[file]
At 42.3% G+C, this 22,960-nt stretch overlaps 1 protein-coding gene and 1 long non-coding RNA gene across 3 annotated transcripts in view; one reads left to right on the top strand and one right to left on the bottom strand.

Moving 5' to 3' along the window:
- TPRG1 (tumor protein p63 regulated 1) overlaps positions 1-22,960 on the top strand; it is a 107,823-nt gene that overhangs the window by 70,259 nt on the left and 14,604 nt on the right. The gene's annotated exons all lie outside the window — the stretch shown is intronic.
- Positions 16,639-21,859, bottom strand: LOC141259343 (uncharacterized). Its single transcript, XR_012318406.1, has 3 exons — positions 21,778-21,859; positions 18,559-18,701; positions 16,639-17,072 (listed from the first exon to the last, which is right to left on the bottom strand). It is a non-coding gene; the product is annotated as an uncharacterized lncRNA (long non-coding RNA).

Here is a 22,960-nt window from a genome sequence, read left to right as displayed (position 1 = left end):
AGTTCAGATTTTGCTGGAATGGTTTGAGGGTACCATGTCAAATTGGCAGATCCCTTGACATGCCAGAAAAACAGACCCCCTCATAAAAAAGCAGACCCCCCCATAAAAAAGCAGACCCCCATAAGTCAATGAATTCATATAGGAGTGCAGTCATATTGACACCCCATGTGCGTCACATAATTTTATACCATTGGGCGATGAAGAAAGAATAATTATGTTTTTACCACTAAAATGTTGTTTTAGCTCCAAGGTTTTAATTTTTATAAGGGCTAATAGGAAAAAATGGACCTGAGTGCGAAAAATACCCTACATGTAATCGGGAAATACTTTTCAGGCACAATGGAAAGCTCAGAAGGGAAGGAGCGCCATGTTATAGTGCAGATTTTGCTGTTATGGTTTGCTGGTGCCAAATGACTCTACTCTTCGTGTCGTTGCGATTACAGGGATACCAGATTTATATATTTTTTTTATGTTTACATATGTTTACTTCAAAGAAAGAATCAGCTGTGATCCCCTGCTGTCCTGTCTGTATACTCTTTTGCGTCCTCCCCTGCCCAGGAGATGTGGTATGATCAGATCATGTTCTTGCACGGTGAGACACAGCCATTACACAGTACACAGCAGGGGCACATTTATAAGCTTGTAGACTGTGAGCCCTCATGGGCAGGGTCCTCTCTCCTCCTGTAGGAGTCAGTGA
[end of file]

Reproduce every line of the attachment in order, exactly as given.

At 42.3% G+C, this 22,960-nt stretch overlaps 1 protein-coding gene and 1 long non-coding RNA gene across 3 annotated transcripts in view; one reads left to right on the top strand and one right to left on the bottom strand.

Moving 5' to 3' along the window:
- TPRG1 (tumor protein p63 regulated 1) overlaps positions 1-22,960 on the top strand; it is a 107,823-nt gene that overhangs the window by 70,259 nt on the left and 14,604 nt on the right. The gene's annotated exons all lie outside the window — the stretch shown is intronic.
- Positions 16,639-21,859, bottom strand: LOC141259343 (uncharacterized). Its single transcript, XR_012318406.1, has 3 exons — positions 21,778-21,859; positions 18,559-18,701; positions 16,639-17,072 (listed from the first exon to the last, which is right to left on the bottom strand). It is a non-coding gene; the product is annotated as an uncharacterized lncRNA (long non-coding RNA).

Here is a 22,960-nt window from a genome sequence, read left to right as displayed (position 1 = left end):
AGTTCAGATTTTGCTGGAATGGTTTGAGGGTACCATGTCAAATTGGCAGATCCCTTGACATGCCAGAAAAACAGACCCCCTCATAAAAAAGCAGACCCCCCCATAAAAAAGCAGACCCCCATAAGTCAATGAATTCATATAGGAGTGCAGTCATATTGACACCCCATGTGCGTCACATAATTTTATACCATTGGGCGATGAAGAAAGAATAATTATGTTTTTACCACTAAAATGTTGTTTTAGCTCCAAGGTTTTAATTTTTATAAGGGCTAATAGGAAAAAATGGACCTGAGTGCGAAAAATACCCTACATGTAATCGGGAAATACTTTTCAGGCACAATGGAAAGCTCAGAAGGGAAGGAGCGCCATGTTATAGTGCAGATTTTGCTGTTATGGTTTGCTGGTGCCAAATGACTCTACTCTTCGTGTCGTTGCGATTACAGGGATACCAGATTTATATATTTTTTTTATGTTTACATATGTTTACTTCAAAGAAAGAATCAGCTGTGATCCCCTGCTGTCCTGTCTGTATACTCTTTTGCGTCCTCCCCTGCCCAGGAGATGTGGTATGATCAGATCATGTTCTTGCACGGTGAGACACAGCCATTACACAGTACACAGCAGGGGCACATTTATAAGCTTGTAGACTGTGAGCCCTCATGGGCAGGGTCCTCTCTCCTCCTGTAGGAGTCAGTGA